Slacking off on properly storing food drains both your wallet and your patience. It's a bummer to pull out the night's dinner ingredients only to find them stale, wilted, odorous or caked in mold. Plus, for those of us who like to buy in bulk, take advantage of case prices, or savor summer's freshness long into the winter, it's imperative not only to know the proper storage tactics, but also to practice them.

According to researchers at Brigham Young University, food lasts longer when kept away from humidity, air, light and heat. What? You don’t have a root cellar that’s consistently 40 degrees and dark? If you want to maximize your food's shelf life to ensure perky fruits and veggies, protect your meat from turning brown, and prolong the life of your dry goods, read on!

Meat and Fish

Let's start with the bacteria-harboring culprits, meat and fish. It's easy to unconsciously slap these puppies down in the fridge after you rush home from the store with strung-out kids and a daunting menu to prepare. Yet properly storing these few items keeps your family healthy and your dinner tasty.

Don't overestimate the refrigerator's power and naively think that if it's in the fridge, you're safe. Refrigerators slow down the growth of bacteria, they don't eliminate it. As a general rule of thumb, ground meats, poultry and fish keep well for one to two days, whereas roasts, steaks and chops are safe for three to four days. Don't push it.

Ever have yummy chicken drippings coat your apples and oranges? Ick! If the answer is "no," then you must be storing your chicken properly on the bottom shelf of the fridge. As the coldest place in the refrigerator, the bottom shelf protects well-wrapped meats from the infamous salmonella.

For more information on storing mincemeat and cured meats, or for help with defrosting visit


Unless you're pulling your eggs straight out of the chicken coop, you’d best store those in the fridge too. Keep them in their container, not in the funny little egg-holder tray.

If you choose to use the egg grooves on your refrigerator's door, you could be asking for trouble. Items on the door heat up every time the door opens. If your kids are like mine, they sometimes stare blankly into the fridge, exposing all food to the room's temperature. Instead, store eggs somewhere safe towards the top of the fridge.

Fruits and Vegetables

Most fruits and veggies can go for long periods of time before they start resembling a science project. Still, storing these items properly will ensure good taste, crispy texture and give you that "just picked" satisfaction. Fruits and vegetables abide by a different set of storage rules than their bacteria-prone counterparts. In this instance, not everything needs to stay cold.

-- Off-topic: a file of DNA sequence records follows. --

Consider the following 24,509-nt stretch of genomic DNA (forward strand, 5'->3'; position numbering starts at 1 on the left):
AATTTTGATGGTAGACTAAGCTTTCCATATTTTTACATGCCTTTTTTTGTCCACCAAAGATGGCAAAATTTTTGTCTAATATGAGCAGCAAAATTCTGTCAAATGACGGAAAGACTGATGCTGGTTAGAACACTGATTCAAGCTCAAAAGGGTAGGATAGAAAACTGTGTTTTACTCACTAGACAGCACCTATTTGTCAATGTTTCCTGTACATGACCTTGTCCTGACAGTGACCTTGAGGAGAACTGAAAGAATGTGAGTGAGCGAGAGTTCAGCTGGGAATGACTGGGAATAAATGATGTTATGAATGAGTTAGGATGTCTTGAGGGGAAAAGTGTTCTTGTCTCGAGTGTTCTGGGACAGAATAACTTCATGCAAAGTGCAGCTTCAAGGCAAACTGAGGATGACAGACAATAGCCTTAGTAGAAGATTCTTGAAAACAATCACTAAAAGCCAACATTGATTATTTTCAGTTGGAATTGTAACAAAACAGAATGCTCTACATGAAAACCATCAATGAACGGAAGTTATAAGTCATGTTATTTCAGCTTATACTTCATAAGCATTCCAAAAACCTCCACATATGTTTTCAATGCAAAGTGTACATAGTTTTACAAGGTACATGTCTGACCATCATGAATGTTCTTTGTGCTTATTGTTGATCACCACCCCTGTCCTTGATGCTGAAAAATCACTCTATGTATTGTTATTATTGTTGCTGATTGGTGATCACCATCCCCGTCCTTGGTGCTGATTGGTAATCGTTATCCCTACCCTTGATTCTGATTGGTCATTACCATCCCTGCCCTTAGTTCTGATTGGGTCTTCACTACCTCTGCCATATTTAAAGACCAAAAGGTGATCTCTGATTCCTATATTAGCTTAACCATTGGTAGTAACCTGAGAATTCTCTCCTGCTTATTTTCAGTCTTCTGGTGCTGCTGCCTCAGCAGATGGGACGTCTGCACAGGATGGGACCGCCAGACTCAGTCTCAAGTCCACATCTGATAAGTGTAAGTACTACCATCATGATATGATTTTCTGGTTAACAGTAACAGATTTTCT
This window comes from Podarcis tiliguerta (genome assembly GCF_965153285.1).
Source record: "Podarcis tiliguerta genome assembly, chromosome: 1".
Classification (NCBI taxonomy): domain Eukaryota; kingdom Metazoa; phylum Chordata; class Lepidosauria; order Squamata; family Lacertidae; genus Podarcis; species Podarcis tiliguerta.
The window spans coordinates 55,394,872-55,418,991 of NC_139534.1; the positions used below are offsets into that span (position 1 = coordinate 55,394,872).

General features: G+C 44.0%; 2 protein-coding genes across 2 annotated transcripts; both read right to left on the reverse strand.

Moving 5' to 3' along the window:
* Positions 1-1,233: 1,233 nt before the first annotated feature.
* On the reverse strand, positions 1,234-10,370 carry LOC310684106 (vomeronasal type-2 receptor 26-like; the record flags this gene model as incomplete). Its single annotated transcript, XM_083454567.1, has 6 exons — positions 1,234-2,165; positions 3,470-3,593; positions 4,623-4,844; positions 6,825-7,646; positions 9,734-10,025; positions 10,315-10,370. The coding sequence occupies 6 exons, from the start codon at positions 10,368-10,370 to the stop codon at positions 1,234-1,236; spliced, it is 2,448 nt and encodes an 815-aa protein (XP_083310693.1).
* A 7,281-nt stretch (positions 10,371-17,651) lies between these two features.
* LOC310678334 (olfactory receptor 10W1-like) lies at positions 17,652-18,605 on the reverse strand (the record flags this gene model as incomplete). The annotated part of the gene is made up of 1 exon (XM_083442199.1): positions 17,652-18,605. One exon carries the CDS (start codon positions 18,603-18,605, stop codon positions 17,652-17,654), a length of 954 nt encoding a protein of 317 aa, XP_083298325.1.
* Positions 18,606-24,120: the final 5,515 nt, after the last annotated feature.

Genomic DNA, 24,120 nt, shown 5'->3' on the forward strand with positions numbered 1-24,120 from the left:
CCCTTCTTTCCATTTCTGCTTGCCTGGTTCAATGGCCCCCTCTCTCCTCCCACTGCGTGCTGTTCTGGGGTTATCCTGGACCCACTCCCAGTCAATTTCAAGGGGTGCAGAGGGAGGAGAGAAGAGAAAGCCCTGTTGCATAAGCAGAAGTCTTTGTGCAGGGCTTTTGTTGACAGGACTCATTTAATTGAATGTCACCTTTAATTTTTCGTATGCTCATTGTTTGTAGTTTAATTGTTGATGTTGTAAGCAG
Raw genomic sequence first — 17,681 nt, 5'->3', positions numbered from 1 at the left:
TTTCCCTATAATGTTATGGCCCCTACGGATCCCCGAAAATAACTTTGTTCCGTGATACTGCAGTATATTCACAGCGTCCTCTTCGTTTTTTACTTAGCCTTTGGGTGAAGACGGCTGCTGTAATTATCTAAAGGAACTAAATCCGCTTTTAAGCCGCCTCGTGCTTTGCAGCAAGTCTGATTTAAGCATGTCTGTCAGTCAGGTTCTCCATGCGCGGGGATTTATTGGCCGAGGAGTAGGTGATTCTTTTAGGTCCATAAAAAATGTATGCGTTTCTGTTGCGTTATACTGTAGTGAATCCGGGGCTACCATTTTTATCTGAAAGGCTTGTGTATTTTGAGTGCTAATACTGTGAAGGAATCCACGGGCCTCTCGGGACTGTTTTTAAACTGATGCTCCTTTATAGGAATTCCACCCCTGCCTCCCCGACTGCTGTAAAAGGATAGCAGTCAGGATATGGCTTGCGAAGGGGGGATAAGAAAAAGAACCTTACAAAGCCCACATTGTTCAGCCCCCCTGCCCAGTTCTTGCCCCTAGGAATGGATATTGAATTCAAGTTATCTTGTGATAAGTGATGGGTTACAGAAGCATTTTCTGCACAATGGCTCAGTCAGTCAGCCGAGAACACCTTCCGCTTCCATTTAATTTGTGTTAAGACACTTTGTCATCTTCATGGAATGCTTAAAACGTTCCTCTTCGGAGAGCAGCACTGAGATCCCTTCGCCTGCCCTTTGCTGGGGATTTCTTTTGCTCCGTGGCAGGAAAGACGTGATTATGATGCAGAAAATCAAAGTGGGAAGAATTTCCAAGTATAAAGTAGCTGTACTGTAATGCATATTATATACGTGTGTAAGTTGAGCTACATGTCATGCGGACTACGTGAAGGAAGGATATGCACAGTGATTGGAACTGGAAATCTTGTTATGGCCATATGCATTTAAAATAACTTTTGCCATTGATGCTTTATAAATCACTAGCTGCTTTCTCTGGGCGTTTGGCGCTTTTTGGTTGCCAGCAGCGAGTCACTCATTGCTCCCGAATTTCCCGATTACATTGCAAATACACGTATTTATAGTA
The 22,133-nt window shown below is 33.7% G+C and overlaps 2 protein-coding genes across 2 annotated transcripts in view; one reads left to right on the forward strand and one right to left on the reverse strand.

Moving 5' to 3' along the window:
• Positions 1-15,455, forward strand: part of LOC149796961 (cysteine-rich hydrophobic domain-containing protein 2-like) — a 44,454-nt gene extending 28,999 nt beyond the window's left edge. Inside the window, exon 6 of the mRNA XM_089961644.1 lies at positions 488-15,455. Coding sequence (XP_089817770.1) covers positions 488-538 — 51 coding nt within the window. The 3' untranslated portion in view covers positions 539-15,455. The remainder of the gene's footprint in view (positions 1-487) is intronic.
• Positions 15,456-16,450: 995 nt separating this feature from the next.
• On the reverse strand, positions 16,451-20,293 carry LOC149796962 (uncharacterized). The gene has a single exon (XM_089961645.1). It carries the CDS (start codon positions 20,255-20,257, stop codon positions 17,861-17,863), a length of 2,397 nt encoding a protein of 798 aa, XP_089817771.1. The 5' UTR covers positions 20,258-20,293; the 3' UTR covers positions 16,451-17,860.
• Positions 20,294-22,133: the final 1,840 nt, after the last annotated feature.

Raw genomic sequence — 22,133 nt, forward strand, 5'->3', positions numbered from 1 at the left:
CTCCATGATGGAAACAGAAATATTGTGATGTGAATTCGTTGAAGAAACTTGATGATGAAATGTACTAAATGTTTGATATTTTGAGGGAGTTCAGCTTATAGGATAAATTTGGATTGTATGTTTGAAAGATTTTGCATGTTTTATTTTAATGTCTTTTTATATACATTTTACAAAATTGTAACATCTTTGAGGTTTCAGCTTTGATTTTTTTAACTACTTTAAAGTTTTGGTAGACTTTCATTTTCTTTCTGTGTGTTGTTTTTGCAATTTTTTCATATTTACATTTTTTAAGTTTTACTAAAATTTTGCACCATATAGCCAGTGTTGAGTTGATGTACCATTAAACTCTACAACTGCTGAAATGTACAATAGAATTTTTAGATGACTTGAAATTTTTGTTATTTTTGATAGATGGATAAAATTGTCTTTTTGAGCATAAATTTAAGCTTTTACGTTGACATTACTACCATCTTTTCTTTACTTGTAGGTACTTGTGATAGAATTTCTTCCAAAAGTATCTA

According to the Food Network, tomatoes are finicky. Storing tomatoes in the refrigerator results in a mealy texture and dampens both the fragrance and the aroma. Tomatoes should always be stored unwashed and at room temperature, along with their friends, garlic, onions, bananas, potatoes, lemons and limes.

Asparagus and herbs do best with their stems soaked in water like flowers. Fruits other than bananas ripen nicely at room temperature and then transfer easily to the fridge for safekeeping. Additionally, items stored in the crisper drawer miraculously retain their moisture, retarding dehydration.

Oh, and remember that root cellar I mentioned? If you want to prevent your potatoes from growing eyes and your onions and garlic from sprouting, it really does work like a charm.

Cereals, Grains and Pasta

Here's the good news: bulk grains and pasta safely last for eons. In fact, researchers at Clemson University claim pasta, stored correctly, lasts forever. So, go ahead and buy bulk, but just remember to keep all flours, grains and cereals in airtight containers. Plastic bins with airtight tops, such as Tupperware, are ideal for maintaining your dry goods' freshness. If you don't do BPA, large mason jars with lids screwed on tight work equally as well.


So, you're stocked with canned goods and bulk items. It's time to teach you a new habit. Food rotation ensures freshness by using the oldest goods first and saving the newest for later. When you get home from the store, and your meat is neatly wrapped on the bottom shelf of the fridge, break out your Sharpie and start dating. Yes, write the date with permanent marker on the tops of all canned goods and bulk-food storage containers. Then when it's cooking time, simply pull from the oldest and move the new food to the back.

This tactic can also be used for fruits and vegetables. You may have tomatoes with wrinkled skin and others that look fresh from the vine. While the wrinkled tomatoes might not be your first pick for sandwiches, chopped up and cooked, they'll make a tasty pasta sauce. Also, use your sprouting potatoes and onions first. As long as the skins are not shriveled, cutting off the sprout and proceeding with business-as-usual is just fine.

This has been a guest post by Christina from Tetonia, ID
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Haste Makes Waste: Food Storage 101